Jake O'Kane: Build safe infrastructure for cycling and I guarantee it will be used
Riding a bike in Belfast in the 1980s was as dangerous as walking down the Shankill with a Tricolour draped around your neck. Sadly, little has changed
YOU can be forgiven for having missed Bike Week, which took place from June 6-14. This annual event attempts to promote the benefits of cycling for both our personal health and that of the environment. To mark the week, Infrastructure Minister Nichola Mallon announced details of pop-up cycle lanes in Belfast in her aim to deliver a sustainable infrastructure.
With the general public remaining cautious of using public transport due to Covid-19, many have been turning to cycling in numbers not seen for 30 years. Across Europe, demand has been so great it has led to a shortage of new bicycles for sale.
As in other cities such as Leicester, Bristol, Manchester and Newcastle, traffic cones have overnight turned Belfast traffic lanes into cordoned-off pop-up cycle lanes to help facilitate nurses and other key workers cycling to work.
As Ms Mallon rightly points out, "The Covid crisis has created an opportunity for us all to take a closer look at how we travel and consider how we can do things better moving forward". But this isn’t the first such declaration from a Northern Ireland infrastructure minister.
Chris Hazzard’s Draft Bicycle Network Consultation in 2017 announced itself as, “a key step towards creating a coherent network… of well-connected, comfortable and convenient high quality cycle routes [which] will make cycling a more attractive option for shorter journeys up to around five kilometres”. A laudable ambition, sadly never achieved. Instead of the high-quality cycle routes promised, magical cycle lanes were created which disappeared as cyclists travelled along them.
Another problem is the lack of accountability for drivers who wilfully drive on or block the lanes. While any transgression of bus lanes results in an immediate penalty, clearly marked bike lanes are casually disregarded by motorists with no fear of similar punishment.
In short, ‘pop-up’ cycle lanes are not the answer to our transportation problems. If we are ever to move from four wheels to two in Northern Ireland, then a serious programme of building permanent bike lanes is essential. And once such lanes are built, any impediment of them by other road users must be properly policed.
How cyclists are viewed by other road users also must change. For too long, cyclists have been seen as a nuisance, a hindrance, slowing motorists who view themselves as having the sole right to travel our roads.
To cycle in Belfast is to take your life in your hands, and I speak from personal experience. For most of my 20s, cycling was my sole mode of transportation due to my being in low-paid employment and unable to cover the costs of running a car.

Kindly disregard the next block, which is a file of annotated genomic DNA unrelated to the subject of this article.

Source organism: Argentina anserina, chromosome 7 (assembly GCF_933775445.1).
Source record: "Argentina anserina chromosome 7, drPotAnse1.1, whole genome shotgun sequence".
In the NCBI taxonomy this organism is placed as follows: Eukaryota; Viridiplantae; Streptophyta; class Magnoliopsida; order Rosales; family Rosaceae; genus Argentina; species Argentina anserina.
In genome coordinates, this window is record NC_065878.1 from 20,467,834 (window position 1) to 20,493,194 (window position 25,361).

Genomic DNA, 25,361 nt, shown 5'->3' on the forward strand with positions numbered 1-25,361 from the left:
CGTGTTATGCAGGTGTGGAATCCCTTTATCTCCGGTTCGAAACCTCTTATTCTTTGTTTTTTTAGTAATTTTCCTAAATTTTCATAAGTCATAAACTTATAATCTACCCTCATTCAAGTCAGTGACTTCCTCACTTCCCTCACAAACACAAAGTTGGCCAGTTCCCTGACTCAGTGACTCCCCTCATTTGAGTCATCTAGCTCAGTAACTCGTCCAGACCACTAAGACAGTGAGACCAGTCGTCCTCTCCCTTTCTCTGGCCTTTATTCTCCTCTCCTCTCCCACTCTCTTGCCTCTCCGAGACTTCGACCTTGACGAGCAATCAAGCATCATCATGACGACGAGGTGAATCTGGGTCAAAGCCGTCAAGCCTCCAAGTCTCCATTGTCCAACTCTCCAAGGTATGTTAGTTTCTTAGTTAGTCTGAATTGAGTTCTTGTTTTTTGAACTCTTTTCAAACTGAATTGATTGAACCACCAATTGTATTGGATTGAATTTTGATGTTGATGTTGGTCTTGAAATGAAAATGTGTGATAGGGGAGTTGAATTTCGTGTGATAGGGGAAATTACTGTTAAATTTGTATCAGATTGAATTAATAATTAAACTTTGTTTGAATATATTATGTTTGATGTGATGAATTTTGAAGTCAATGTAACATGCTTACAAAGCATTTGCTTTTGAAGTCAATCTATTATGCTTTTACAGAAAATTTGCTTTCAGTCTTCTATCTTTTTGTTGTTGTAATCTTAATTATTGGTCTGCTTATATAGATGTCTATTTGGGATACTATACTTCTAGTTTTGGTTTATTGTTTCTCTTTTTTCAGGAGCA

Even though I always tried to make myself as visible as possible with lights and reflective clothing, I invariably felt invisible while cycling. Cars pulled out in front of me from side roads and HGV drivers almost forced me off the road by passing perilously close. Riding a bike in Belfast in the 1980s was as dangerous as walking down the Shankill with a Tricolour draped around your neck.
Sadly, little has changed and proof of this is demonstrated by the number of white painted ‘ghost bikes’ across Northern Ireland which act as memorials to cyclists who’ve lost their lives.
Yet it need not be like this. For five years, my family holidayed in the Netherlands, hiring bikes on which we carried our then very young children. During our stay, not a day passed when we didn’t cycle, taking both long and short trips, and not once did I feel vulnerable or in danger. The reason for this is simple – in the Netherlands, bikes take precedence; the roads are built for cyclists not motorists, and it works; there are no ‘ghost bikes’ at the sides of Dutch roads.
The convergence of Covid-19 and global warming may finally be enough to nudge us towards a similar solution. The days of the combustion engine are numbered and one glaring alternative has been with us for over 100 years, the humble bicycle. When you consider the vast majority of journeys in cities are of less than three miles, the wasteful impracticality of car travel is glaringly obvious.
So I wish Ms Mallon well, but I would urge her to take the next necessary step and transform her ‘pop-up’ cycle lanes into permanent ones. Build a safe cycle infrastructure and I guarantee it will be used. It has long been promised but never delivered, and now, in the middle of a pandemic, is needed as never before.